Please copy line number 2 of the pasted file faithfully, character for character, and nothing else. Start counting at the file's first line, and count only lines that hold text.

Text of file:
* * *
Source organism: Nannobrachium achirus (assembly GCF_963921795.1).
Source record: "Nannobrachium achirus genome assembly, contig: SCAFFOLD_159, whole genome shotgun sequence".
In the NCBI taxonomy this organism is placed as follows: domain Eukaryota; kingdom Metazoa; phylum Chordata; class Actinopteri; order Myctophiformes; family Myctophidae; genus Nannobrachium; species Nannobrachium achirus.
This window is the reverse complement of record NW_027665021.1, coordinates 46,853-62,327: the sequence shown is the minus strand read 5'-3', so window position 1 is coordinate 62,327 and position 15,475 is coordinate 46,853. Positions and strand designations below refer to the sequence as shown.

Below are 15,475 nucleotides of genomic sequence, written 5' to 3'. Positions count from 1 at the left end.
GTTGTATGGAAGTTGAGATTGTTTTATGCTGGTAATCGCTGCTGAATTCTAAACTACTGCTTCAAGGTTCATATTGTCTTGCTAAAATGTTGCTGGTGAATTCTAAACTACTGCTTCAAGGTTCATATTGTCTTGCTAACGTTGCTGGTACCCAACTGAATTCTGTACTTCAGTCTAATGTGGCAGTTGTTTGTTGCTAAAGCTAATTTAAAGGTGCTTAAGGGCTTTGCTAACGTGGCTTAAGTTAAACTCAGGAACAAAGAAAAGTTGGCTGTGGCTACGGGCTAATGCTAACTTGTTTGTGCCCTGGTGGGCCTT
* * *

Source record: "Nannobrachium achirus genome assembly, contig: SCAFFOLD_159, whole genome shotgun sequence".